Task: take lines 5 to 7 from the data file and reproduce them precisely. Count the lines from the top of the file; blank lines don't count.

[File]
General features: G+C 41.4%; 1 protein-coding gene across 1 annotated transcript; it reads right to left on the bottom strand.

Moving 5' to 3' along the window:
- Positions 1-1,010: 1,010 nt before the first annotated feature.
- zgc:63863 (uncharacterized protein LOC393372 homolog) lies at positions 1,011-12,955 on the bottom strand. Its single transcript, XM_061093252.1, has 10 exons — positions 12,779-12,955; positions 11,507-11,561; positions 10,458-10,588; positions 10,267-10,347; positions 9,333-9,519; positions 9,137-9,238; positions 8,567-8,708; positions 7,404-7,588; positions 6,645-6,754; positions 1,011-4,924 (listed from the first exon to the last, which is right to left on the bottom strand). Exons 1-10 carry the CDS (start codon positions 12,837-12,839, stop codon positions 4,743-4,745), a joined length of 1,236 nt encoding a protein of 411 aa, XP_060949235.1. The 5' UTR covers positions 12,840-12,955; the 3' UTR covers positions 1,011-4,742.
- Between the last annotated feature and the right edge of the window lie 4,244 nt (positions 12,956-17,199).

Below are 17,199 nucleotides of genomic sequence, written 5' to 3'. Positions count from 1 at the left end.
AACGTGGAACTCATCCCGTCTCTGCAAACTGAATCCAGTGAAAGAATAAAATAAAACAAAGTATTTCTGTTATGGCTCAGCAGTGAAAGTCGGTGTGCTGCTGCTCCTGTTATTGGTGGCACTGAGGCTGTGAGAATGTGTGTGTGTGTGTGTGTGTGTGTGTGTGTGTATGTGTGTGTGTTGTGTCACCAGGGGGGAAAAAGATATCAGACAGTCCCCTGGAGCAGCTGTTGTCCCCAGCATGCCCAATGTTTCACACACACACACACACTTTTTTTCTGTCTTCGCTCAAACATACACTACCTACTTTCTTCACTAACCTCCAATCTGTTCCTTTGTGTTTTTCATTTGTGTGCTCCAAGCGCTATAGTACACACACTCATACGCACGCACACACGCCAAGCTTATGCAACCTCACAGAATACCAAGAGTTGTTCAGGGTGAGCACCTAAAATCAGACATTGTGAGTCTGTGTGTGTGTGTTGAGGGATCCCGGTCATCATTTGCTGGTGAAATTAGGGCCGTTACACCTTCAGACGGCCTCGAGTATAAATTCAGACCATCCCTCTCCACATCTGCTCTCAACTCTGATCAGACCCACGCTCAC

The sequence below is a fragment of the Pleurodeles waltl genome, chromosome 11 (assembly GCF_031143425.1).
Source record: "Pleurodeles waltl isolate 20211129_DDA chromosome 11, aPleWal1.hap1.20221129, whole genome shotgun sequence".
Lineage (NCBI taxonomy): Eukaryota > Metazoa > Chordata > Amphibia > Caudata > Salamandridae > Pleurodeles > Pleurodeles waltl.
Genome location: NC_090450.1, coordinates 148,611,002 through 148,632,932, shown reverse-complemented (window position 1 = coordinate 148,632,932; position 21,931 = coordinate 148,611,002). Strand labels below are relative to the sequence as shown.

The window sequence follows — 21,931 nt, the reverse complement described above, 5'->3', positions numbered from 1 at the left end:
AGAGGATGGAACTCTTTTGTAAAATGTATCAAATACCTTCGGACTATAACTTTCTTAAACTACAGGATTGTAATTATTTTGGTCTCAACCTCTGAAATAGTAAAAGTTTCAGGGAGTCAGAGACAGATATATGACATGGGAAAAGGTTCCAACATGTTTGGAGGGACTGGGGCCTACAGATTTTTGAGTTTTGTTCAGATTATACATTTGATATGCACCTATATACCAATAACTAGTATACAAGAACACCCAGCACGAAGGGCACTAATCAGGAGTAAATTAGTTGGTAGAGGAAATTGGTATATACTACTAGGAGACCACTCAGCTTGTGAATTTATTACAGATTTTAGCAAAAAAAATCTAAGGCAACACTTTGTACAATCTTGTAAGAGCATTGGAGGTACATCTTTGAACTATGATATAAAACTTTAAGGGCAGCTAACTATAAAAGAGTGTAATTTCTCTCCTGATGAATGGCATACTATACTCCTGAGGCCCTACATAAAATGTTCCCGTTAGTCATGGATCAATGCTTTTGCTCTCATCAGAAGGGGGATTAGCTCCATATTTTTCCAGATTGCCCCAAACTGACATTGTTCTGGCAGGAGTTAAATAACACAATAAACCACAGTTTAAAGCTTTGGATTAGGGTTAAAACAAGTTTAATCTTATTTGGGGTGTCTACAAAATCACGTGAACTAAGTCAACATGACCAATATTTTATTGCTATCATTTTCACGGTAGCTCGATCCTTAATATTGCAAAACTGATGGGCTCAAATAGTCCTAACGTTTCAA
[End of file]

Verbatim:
- Between the last annotated feature and the right edge of the window lie 4,244 nt (positions 12,956-17,199).

Below are 17,199 nucleotides of genomic sequence, written 5' to 3'. Positions count from 1 at the left end.
AACGTGGAACTCATCCCGTCTCTGCAAACTGAATCCAGTGAAAGAATAAAATAAAACAAAGTATTTCTGTTATGGCTCAGCAGTGAAAGTCGGTGTGCTGCTGCTCCTGTTATTGGTGGCACTGAGGCTGTGAGAATGTGTGTGTGTGTGTGTGTGTGTGTGTGTGTGTATGTGTGTGTGTTGTGTCACCAGGGGGGAAAAAGATATCAGACAGTCCCCTGGAGCAGCTGTTGTCCCCAGCATGCCCAATGTTTCACACACACACACACACTTTTTTTCTGTCTTCGCTCAAACATACACTACCTACTTTCTTCACTAACCTCCAATCTGTTCCTTTGTGTTTTTCATTTGTGTGCTCCAAGCGCTATAGTACACACACTCATACGCACGCACACACGCCAAGCTTATGCAACCTCACAGAATACCAAGAGTTGTTCAGGGTGAGCACCTAAAATCAGACATTGTGAGTCTGTGTGTGTGTGTTGAGGGATCCCGGTCATCATTTGCTGGTGAAATTAGGGCCGTTACACCTTCAGACGGCCTCGAGTATAAATTCAGACCATCCCTCTCCACATCTGCTCTCAACTCTGATCAGACCCACGCTCAC